Longtime Bridgton News editor dies

Eula Shorey

Eula M. Shorey was the unflinching optimist, always looking to the future, but adamant at preserving the past. She was steadfast in her beliefs, and carried a true love for her family, her newspaper and her town.

Mrs. Shorey, widow of Henry A. Shorey III and former managing editor of The Bridgton News, died Nov. 15, 2011. She was 97. She had been a journalist for over 75 years.

Born Sept. 10, 1914, she was the daughter of William and Louise Cooksey Enochs of Sullivan, Ind. She moved to Bridgton in 1952 with her husband and children, Stephen and Mary Elizabeth.

Her newspaper career started at Sullivan High School where she was editor of the school paper, The Purple and Gold, and ad editor of the yearbook. At Depauw University, she reported sorority and fraternity news for The Depauw newspaper. Her first journalism job was at the Sullivan Daily Times in her hometown. From Indiana, she went to Pulaski, Va. to work for the Southwest Times. She returned to Indiana and worked as advertising manager for American United Life Insurance Company and editor of the company’s publication, The Fielder. She worked in New York for the New York Daily News in advertising research before going to E.R. Squibb & Sons to work in the advertising department and edit the Sales Bulletin which was distributed to Squibb’s 900 agents.

She met Lieutenant Henry A. Shorey III in New York and they married May 5, 1945 after his return from the European Theatre of World War II.

They spent a year in Pittsburgh, Pa., where Eula worked for the Pittsburgh Press and Henry did a year’s graduate work at Carnegie Tech School of Printing. They lived in Boston while Henry worked for Ginn & Co. textbook publishers, before moving to Bridgton in 1952 after the death of Henry’s father, H. A. Shorey Jr., to take over The Bridgton News.

While Henry served as Postmaster in Bridgton, Eula worked as managing editor of the paper for over 30 years. After she retired, she still contributed to the paper and served as vice president and secretary of the Bridgton News Corporation.

She served as president of the Maine Press Association, 1964–65, was Maine Journalist of the Year in 1981, and with Henry was elected to the Maine Press Association Hall of Fame in 1999.

She edited The Bridgton History, 1768–1968, which in 1968 was cited by the New England Association of State and Local History as the best history that year.

She was a board member of the New England Press Association and a judge in the Better Newspaper Contest of the National Press Association in Washington, D.C. She was a member of the Society of Professional Journalists, Sigma Delta Chi.

She served on the Cumberland CETA board, the Cumberland County Financial Committee, the Remember ME Committee, the Cumberland County TB and Health Association Board and the Board of Maine Association of Hospital Auxiliaries.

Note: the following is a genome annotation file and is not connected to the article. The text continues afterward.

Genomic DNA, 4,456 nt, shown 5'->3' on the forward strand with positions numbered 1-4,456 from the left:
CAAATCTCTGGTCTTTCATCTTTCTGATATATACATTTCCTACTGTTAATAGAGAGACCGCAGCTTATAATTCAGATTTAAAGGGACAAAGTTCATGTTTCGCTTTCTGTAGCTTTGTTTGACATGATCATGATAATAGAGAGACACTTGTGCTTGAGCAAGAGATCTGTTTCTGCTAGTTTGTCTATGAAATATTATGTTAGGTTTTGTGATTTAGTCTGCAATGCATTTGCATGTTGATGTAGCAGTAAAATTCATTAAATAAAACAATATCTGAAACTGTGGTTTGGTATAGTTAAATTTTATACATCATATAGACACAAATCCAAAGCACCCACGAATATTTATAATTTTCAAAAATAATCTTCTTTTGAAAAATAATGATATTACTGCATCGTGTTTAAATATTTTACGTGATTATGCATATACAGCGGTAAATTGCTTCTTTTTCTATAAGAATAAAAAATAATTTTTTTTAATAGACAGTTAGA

She was active in the Bridgton community, serving as founding member, president and trustee of the Bridgton Historical Society, trustee of the Northern Cumberland Memorial Hospital and president of the Hospital Guild, trustee of the Bridgton Public Library, president of the Bridgton Literary Club, founding member of the Bridgton Arts and Crafts Society, which has a building and outlet for work members do at home; charter member of Lakes Environmental Association, member of the former Business and Professional Women’s Club. She was Outstanding Citizen of the Year in 1975 for her work for the Bridgton Bicentennial and in getting the bandstand and Scout Cabin for the town. She was a member of the First Congregational Church of Bridgton and a member of the Friendship Class.

She operated two businesses in Bridgton at different times: The Flower Patch, a flower shop next to the News Office and Blue Room Antiques at the Maine Difference. Her interest in antiques stemmed from serving as chairman of the Lake Region Antiques Show for the benefit of the Historical Society for over 20 years. She also did oil painting after age 80 as a hobby.

She collected photographs of Maine weathervanes as a hobby and this past June was guest of honor at the opening of the weathervane exhibit at the Rufus Porter Museum where her research was on display.

She was honored in 2007 by Rotary International and received the Family and Community Service Award from the Bridgton-Lake Region Rotary Club.

She was an honorary trustee of LEA and trustee emerita of the Bridgton Historical Society at the time of her death.

On April 7, of this year she was one of 15 women from Maine honored by MaineToday Media Inc. with the Great Women of Maine award.

She was predeceased by her husband; three sisters, Cecile Hall of Terre Haute, Ind., Lois Burton of Sullivan, Ind., and Mary Jo Simons of Washington, D.C.; and one brother, Maurice W. Enochs of Sullivan, Ind.

She is survived by her son, Stephen E. Shorey of Bridgton and wife Mary Patricia; and a daughter, Dr. Mary Elizabeth Shorey of Bridgton and Assonet, Mass.; two granddaughters, Carolyn Dupee and husband Jon of Mechanic Falls, and Patricia Shorey of Arlington, Va.; and great-grandson Matthew, also of Mechanic Falls; two nephews, Dr. Thomas E. Simons of Cambridge, Mass. and Michael Enochs of Stamping Ground, Ky.; and two nieces, Sara Simons of Philadelphia, Pa. and Beth Custer of Albion, Ill.

Visiting hours will be at Chandler Funeral Home, Elm Street, Bridgton on Friday, Nov. 25, from 6 to 8 p.m. At her request, there will be no funeral service. A private family burial will be held. Interment will be beside her husband in South High Street Cemetery, Bridgton.

Those wishing to honor the memory of Eula may contribute to the Bridgton Historical Society (Shorey Fund), P.O. Box 44, Bridgton; the First Congregational Church, P.O. Box 243; or the Bridgton High School Scholarship Foundation, P.O. Box 269, Bridgton, ME 04009.

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